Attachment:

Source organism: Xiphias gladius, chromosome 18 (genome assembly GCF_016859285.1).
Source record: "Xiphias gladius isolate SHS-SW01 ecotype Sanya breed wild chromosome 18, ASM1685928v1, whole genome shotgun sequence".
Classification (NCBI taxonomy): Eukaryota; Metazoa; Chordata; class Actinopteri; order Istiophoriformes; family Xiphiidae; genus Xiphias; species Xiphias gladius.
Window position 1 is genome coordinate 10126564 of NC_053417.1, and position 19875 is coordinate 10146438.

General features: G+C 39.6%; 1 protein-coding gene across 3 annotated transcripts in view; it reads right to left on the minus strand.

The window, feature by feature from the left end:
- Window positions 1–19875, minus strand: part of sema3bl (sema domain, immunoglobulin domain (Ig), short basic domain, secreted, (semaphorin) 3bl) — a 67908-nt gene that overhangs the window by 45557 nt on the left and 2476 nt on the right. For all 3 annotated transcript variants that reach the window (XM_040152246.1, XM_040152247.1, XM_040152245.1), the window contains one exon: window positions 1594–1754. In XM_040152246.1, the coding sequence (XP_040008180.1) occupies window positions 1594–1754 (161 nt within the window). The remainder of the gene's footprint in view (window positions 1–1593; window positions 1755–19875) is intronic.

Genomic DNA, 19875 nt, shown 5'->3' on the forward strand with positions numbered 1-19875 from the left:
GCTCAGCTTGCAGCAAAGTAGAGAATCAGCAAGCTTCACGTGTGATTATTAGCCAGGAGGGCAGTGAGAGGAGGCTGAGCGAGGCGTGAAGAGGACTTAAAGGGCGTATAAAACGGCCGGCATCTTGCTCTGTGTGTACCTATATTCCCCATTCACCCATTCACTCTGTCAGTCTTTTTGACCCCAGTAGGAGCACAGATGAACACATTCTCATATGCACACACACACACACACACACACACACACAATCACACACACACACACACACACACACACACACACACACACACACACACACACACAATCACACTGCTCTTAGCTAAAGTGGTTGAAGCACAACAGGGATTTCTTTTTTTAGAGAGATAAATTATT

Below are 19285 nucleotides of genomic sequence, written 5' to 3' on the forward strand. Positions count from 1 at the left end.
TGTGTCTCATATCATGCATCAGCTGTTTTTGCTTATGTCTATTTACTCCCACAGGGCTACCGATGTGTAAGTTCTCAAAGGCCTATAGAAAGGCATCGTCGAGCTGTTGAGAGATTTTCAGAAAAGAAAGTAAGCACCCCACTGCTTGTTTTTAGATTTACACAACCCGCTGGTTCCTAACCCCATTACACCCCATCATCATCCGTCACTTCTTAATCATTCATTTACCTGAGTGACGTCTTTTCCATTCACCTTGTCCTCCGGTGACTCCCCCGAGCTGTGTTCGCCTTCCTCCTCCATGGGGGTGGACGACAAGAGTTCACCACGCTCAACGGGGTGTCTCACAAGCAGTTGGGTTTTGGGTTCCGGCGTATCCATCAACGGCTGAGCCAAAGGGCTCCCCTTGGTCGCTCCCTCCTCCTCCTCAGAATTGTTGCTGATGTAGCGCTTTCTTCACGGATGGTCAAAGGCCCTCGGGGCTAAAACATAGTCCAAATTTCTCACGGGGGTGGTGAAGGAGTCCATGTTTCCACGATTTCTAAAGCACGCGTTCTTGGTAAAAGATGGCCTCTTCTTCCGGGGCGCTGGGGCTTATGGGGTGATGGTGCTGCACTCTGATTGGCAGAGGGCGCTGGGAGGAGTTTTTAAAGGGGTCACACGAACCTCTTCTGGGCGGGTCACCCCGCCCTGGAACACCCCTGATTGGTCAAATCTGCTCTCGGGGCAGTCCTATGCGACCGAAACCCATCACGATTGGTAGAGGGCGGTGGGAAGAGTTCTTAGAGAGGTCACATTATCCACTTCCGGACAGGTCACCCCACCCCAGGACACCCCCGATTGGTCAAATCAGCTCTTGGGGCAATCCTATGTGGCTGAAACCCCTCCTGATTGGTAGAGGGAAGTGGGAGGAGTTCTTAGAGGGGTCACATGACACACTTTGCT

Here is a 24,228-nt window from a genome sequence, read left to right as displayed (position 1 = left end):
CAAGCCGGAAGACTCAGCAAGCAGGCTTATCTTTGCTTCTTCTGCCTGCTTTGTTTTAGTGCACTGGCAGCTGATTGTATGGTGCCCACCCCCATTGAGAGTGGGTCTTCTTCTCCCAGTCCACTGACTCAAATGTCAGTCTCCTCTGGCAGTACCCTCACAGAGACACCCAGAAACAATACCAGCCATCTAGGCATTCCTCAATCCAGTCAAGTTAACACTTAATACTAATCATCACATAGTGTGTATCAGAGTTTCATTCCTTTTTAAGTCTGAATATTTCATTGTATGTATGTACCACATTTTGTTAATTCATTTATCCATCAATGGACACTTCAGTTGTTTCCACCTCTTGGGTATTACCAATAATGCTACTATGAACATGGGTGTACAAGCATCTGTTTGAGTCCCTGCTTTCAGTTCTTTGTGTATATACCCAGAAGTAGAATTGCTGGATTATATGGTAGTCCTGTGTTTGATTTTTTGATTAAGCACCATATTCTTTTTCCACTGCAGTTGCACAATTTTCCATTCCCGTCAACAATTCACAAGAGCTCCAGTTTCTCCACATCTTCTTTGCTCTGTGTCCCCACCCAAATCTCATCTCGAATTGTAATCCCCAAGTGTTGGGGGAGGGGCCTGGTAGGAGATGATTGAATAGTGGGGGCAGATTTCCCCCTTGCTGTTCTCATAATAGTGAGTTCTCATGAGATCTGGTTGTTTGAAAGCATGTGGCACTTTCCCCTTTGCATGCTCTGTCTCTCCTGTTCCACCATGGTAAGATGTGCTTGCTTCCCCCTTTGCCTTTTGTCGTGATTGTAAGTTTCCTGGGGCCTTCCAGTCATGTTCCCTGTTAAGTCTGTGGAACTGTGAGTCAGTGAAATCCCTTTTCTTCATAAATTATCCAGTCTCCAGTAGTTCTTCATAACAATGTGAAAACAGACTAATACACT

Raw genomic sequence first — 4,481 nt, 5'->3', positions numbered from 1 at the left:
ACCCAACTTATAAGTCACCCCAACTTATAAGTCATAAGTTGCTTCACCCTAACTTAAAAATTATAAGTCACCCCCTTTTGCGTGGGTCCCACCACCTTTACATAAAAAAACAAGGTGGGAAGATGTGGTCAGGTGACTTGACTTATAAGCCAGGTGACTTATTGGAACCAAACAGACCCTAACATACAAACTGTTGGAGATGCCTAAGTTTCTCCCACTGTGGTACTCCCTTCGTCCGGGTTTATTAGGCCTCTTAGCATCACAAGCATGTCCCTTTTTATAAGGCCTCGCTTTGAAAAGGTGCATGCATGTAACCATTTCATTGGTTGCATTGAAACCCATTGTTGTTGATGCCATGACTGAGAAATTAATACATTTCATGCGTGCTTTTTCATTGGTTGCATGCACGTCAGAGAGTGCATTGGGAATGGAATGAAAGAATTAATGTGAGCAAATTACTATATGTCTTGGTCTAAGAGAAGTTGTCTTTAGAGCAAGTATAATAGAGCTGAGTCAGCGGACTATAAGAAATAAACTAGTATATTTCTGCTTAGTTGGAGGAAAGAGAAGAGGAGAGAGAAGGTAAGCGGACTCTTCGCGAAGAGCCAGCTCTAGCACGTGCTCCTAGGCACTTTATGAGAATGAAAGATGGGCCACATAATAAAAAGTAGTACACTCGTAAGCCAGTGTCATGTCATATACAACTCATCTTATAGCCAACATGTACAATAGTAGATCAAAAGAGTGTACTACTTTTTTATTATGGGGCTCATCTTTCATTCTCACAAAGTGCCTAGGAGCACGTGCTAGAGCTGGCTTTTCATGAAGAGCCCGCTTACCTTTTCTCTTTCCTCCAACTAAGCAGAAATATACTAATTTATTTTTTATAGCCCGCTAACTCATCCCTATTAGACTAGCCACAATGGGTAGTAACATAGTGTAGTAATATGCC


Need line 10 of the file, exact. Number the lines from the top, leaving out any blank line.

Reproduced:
Below are 19285 nucleotides of genomic sequence, written 5' to 3' on the forward strand. Positions count from 1 at the left end.